Bad days

Discussion in 'Trumpet Discussion' started by songbook, Jan 12, 2013.

  1. Phil986

    Phil986 Forte User

    Nov 16, 2009
    Near Portland, OR.
    Gary is right, IMO. It takes a long time for the multiple small muscles of the embouchure to learn to coordinate and to gain strength and endurance. UNlike the large muscles that we use when exercising, these small ones, which have a very different vocation, do not give us a lot of feedback on their level of fatigue. In fact, the only reliable feedback is our sound. The moment it starts degrading, it means the embouchure is getting tired. As adults, comebackers or initial learners, we tend to have expectations. We are driven and result oriented, so we tend to be impatient. We devise a practice regimen and it better get us where we want to go, darn it! We often try to do too much too early in an attempt to obtain results. Kids develop very differently, almost in an incidental fashion and can do so for a number of years before getting serious about playing. In my experience, bad days signal overuse of the whole playing apparatus.
  2. Vulgano Brother

    Vulgano Brother Moderator Staff Member

    Mar 23, 2006
    Parts Unknown
    Rather than try to force things, relax, play a bit softer and let the music play you.
  3. coolerdave

    coolerdave Utimate User

    Nov 7, 2009
    San Pedro
    The whole puffy lips in the morning thing sure sounds similar to the salt problems I had. I wonder if it being winter the heater is drying the air in your house. Hydration could be the problem.
    just guessing...
  4. Ed Lee

    Ed Lee Utimate User

    Aug 16, 2009
    Jackson NC
    Yep, excessive wear on the instrument ... and the player also. Much of the latter is my fault and irreversible with aging.
  5. songbook

    songbook Piano User

    Apr 25, 2010
    Perhaps I should cut back for a while. I definitely need to rest as much as I play. Something I here a lot of. Playing softer is something else I can work on. Never to old to get good advice. Thanks to all, and God bless.
  6. Branson

    Branson Piano User

    Jan 16, 2011
    Take the response from johnande to heart. As a member of this elite and completely misunderstood fraternity of older, yet bolder trumpet players, I agree with everything he has share. You do have the advantage of playing dixieland for most phrases are short and your air should not be a problem if more expansion is developed.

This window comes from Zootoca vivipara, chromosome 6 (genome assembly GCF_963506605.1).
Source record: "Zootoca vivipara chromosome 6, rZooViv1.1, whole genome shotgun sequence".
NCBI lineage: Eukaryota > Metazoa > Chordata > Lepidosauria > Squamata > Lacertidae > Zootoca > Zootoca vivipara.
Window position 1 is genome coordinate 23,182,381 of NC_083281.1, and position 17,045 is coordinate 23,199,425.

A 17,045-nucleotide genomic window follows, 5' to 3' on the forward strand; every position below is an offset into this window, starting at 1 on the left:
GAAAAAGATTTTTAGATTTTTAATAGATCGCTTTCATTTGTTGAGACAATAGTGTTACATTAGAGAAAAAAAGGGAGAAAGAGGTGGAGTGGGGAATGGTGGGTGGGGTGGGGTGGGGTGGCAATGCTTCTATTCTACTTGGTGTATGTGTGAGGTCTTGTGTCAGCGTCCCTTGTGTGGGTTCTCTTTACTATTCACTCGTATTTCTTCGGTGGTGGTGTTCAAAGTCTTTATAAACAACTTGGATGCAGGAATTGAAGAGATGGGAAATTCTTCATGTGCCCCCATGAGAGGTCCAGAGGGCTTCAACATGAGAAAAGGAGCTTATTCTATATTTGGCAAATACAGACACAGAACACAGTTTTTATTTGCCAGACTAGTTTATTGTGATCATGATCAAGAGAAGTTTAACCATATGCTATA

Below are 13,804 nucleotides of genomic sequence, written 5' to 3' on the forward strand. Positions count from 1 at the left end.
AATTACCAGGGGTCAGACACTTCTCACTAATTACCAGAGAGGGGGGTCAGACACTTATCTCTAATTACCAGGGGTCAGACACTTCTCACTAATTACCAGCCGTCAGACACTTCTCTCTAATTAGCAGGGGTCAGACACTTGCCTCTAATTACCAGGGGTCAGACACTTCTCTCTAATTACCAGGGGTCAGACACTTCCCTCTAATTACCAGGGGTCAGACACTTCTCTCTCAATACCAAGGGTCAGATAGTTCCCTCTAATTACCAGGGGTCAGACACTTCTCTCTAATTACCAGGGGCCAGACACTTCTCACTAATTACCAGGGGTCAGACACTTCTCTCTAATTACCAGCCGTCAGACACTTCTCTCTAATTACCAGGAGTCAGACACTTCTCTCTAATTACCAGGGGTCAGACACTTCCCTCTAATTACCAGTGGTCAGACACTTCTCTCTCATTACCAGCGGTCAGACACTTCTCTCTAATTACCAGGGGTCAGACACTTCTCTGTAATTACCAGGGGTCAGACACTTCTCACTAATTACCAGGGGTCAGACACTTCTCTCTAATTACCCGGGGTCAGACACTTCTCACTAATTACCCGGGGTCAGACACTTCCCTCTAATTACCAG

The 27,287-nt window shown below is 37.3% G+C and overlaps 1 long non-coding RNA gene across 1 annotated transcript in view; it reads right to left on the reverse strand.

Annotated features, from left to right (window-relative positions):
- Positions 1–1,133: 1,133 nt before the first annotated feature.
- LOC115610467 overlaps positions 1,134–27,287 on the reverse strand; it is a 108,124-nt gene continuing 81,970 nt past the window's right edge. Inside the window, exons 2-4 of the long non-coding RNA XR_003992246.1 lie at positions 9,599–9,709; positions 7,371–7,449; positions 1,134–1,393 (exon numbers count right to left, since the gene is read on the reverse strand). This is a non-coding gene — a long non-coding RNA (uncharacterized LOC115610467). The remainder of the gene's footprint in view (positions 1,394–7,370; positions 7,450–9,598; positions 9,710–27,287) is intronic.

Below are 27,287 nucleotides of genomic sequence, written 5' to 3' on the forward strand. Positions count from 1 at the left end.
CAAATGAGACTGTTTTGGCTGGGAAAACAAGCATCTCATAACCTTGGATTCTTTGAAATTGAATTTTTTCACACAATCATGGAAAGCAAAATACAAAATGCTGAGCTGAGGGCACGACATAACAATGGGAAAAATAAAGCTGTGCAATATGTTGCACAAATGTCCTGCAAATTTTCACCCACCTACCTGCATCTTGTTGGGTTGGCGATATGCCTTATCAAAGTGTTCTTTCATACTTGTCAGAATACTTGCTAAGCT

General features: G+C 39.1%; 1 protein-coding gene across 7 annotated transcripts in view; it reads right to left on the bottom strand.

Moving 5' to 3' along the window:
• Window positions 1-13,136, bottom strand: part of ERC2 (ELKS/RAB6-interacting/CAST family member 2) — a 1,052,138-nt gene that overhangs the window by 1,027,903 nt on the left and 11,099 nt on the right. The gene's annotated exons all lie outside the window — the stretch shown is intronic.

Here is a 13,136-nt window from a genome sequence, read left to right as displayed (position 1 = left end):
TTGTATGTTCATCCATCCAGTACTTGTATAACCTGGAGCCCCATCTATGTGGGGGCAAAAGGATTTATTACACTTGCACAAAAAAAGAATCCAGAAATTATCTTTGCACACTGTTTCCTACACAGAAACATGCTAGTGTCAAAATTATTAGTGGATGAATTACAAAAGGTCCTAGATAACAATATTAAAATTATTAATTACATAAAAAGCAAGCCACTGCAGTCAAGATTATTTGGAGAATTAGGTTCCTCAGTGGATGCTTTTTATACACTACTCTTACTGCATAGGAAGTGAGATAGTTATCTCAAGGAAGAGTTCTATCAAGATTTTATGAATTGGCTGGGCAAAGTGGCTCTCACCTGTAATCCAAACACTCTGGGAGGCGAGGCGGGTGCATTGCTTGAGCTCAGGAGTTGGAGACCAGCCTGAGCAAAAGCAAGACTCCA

I have begun practicing on a trombone and this has opened my eyes as to how I can more effectively utilizes my existing vital capacity.

    Age 71 and playing better than when in college.
  7. lmf

    lmf Forte User

    May 16, 2007
    Indiana USA
    Consider of you are doing things differently than you were accustomed to doing. Any equipment changes of horn and/or mouthpiece? Any health changes? Changes in practice, length of warm ups? Any changes in diet or food choices since your last practice and/or performance?

    Best wishes,

  8. songbook

    songbook Piano User

    Apr 25, 2010
    Come to think of it Lloyd, I have been trying some range studies, and might have over done it. You would think at my age I would know better. I guess it's a trumpet thing, always looking for that higher note. Easing up on my practice time might be the answer. Thanks for your thoughts on my problem.
  9. gmonady

    gmonady Utimate User

    Jan 28, 2011
    Dayton, Ohio
    What's really cool when you get proficient with range, is that you have many good days where the higher notes begin to find you before you start looking for them. Man do I love that feeling, and I am getting this response more and more since playing lead in a jazz orchestra.
  10. lmf

    lmf Forte User

    May 16, 2007
    Indiana USA

    I'm pleased that your "bad days" may have been caused by too much practice time and not something related to health. I've spent nearly a year and half taking radiation treatments and chemotherapy infusions which have left me breathless and fatigued. It was tough trying to play my horns for several months after. I'm only now able to play my horns and vocalize with easier breathing. I can truly appreciate when another player is faced with changes in playing that result in the player experiencing "bad days" while feeling bewildered and concerned. I wish you more "good days" to replace the "bad" ones.

    Best wishes,


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